Craig-Martin’s 2×2 metre Tricycle, 2016 is the first major painting to enter the Museum Collection in 94 years, while Shonibare’s Trumpet Boy, 2010, is the first major sculpture to enter the Collection in 163 years. These acquisitions represent an important landmark in the Museum’s ongoing programme of commissioning and exhibiting contemporary art, and continue the story of contemporary artists’ involvement with the historic Founding Hospital.
In 2016 we commissioned Michael Craig-Martin to make a new work in response to our story and Collection. Painted in his signature bold, graphic style, Tricycle reminds visitors of the thousands of children who passed through the Foundling Hospital, most of whom are only known through the anonymous traces they left behind – uniforms, identification tags, plates, cutlery and the small everyday objects their mothers left with them as tokens. Tricycle was originally displayed in the Picture Gallery between September 2016 and February 2017, offering a point of imaginative departure in a room dominated by portraits of the Hospital’s eighteenth-century governors, and notable for the lack of reference to the foundling children. The painting is now installed at the top of the Hospital’s eighteenth-century oak staircase.
Yinka Shonibare CBE has a long-standing relationship with the Museum, having been appointed a Foundling Fellow in 2012. Trumpet Boy was exhibited at the Museum in 2016 as part of FOUND, the critically-acclaimed exhibition curated by Cornelia Parker, and speaks to the education and training Foundling Hospital children received. Dressed in Victorian clothes made from bright ‘African’ textiles, and with a head made from a celestial globe whose stars have been renamed after famous black musicians, the sculpture is a metaphor for the universal and unifying nature of music, and the ability of education to transform lives. Trumpet Boy also reflects the role that music played at the Foundling Hospital. The celebrated composer George Frideric Handel was a major supporter, writing the Hospital’s Anthem and conducting annual benefit concerts of Messiah in its Chapel. Foundlings were also taught music and many boys belonged to the Hospital’s Boys’ Band, which enabled them to pursue careers in the military and travel the world via the regimental bands.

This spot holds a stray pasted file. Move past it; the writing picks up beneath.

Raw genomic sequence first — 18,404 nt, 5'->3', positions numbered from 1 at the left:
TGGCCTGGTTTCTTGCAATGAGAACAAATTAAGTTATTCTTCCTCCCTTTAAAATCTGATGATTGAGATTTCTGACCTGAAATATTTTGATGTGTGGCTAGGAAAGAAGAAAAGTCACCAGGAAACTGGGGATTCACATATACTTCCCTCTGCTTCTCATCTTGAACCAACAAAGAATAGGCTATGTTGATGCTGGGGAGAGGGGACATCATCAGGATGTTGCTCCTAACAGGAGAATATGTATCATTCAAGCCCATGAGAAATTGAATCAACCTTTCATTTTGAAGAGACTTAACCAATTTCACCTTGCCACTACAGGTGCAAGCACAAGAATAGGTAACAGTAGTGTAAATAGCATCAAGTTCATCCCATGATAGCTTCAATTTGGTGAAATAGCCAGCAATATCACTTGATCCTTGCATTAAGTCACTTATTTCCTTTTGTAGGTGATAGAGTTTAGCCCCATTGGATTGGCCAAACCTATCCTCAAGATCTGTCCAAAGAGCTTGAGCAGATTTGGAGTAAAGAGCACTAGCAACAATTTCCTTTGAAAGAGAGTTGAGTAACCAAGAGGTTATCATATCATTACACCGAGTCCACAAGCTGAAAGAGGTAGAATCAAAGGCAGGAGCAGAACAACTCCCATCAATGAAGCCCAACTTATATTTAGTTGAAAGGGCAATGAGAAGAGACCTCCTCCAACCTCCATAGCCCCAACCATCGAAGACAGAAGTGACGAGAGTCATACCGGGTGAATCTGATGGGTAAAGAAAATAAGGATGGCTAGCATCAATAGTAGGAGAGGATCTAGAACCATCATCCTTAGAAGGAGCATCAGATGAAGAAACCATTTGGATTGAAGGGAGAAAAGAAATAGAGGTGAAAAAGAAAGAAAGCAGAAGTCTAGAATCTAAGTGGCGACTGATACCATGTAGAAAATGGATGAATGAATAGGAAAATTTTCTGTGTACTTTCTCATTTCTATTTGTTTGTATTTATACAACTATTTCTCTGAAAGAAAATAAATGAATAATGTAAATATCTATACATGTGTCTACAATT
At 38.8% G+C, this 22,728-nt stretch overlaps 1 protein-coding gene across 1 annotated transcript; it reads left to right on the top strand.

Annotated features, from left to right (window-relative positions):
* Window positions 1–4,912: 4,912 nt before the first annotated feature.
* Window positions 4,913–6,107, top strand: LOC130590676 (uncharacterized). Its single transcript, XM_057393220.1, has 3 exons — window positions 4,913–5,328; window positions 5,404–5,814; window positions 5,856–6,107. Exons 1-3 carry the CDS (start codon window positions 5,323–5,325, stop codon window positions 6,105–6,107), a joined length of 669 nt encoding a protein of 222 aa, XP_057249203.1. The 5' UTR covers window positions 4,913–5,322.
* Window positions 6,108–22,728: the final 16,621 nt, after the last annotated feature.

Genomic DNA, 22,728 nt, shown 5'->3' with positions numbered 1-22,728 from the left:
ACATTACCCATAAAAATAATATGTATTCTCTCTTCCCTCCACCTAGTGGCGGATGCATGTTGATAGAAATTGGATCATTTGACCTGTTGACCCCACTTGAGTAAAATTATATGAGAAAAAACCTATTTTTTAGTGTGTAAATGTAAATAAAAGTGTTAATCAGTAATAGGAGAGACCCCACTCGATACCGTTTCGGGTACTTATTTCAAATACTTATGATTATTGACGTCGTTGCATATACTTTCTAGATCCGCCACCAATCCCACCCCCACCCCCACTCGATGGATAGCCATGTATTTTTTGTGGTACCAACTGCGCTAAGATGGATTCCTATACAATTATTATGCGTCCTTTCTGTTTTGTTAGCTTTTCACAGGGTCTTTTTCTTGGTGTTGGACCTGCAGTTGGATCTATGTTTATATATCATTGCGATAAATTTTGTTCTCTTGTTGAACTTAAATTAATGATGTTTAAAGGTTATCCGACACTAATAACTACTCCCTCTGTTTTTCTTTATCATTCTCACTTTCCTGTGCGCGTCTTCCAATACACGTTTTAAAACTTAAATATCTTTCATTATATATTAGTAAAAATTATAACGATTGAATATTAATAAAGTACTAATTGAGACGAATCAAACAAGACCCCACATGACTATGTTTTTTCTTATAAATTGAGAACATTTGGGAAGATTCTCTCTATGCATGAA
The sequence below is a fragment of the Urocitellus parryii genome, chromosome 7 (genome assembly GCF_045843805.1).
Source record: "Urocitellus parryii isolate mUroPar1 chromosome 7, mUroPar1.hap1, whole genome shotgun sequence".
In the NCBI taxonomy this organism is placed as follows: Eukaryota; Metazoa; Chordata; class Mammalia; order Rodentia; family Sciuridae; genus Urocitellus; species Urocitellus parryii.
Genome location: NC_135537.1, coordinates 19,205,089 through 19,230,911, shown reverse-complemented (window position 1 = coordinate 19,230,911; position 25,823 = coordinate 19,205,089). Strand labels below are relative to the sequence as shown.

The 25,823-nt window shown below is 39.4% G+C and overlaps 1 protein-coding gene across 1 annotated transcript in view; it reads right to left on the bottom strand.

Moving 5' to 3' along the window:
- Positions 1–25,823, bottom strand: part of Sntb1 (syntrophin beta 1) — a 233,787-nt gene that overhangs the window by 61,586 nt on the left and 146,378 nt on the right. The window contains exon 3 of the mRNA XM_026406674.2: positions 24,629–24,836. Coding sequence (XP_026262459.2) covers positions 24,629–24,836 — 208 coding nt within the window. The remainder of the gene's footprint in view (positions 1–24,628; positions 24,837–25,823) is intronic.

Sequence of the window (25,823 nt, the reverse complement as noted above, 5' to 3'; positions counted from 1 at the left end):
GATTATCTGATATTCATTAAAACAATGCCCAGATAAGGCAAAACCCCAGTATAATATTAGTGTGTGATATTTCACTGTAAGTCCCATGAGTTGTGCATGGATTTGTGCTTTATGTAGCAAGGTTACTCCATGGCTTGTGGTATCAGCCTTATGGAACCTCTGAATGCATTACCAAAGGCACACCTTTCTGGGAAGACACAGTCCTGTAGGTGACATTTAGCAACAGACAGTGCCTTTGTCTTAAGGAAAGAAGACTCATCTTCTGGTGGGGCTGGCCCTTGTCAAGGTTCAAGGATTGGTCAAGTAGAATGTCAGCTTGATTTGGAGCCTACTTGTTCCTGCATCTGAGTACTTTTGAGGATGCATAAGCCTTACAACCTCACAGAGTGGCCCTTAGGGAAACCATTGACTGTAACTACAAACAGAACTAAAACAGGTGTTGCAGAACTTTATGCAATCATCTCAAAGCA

These acquisitions continue the Museum’s tradition of inviting contemporary artists to reflect on the Hospital’s story, providing a space for twenty-first century artists to enter into a dialogue with their eighteenth and nineteenth-century forebears. From its establishment in 1739, the Foundling Hospital was supported by leading figures in British art, in particular William Hogarth, who galvanised painters and sculptors of the day to donate art to the Hospital, thereby creating the UK’s first public art gallery. In addition to providing a platform for established and emerging contemporary artists to show their work, the Hospital became the seedbed for the establishment of the Royal Academy of Arts. Contemporary artists are therefore central to the Foundling Hospital story and we reflect this though our work with contemporary practitioners of every discipline, including visual artists, film makers, musicians and designers.
Caro Howell, Director of the Foundling Museum said: ‘These two acquisitions enable the Museum to tell the story of how contemporary art and artists transformed the fortunes of the eighteenth-century Foundling Hospital and how in turn, the Hospital helped shape the contemporary art world that we know today.’
Michael Craig-Martin said: ‘I am pleased and honoured to have my painting Tricycle in the Foundling Museum’s historically distinguished Collection.’
Yinka Shonibare CBE said: ‘I am particularly excited that Trumpet Boy is now in the Foundling Museum Collection. Handel, one of the Governors of the Foundling Hospital, will be pleased.’
Both artworks are now on display at the Museum amongst the historic Collection. The acquisitions have been made possible with the help of the Art Fund and the Arts Council England/Victoria and Albert Museum Purchase Grant Fund. The Art Fund also supported the acquisition of William Hogarth’s painting The March of the Guards to Finchley, the first work acquired by the Museum in 2005.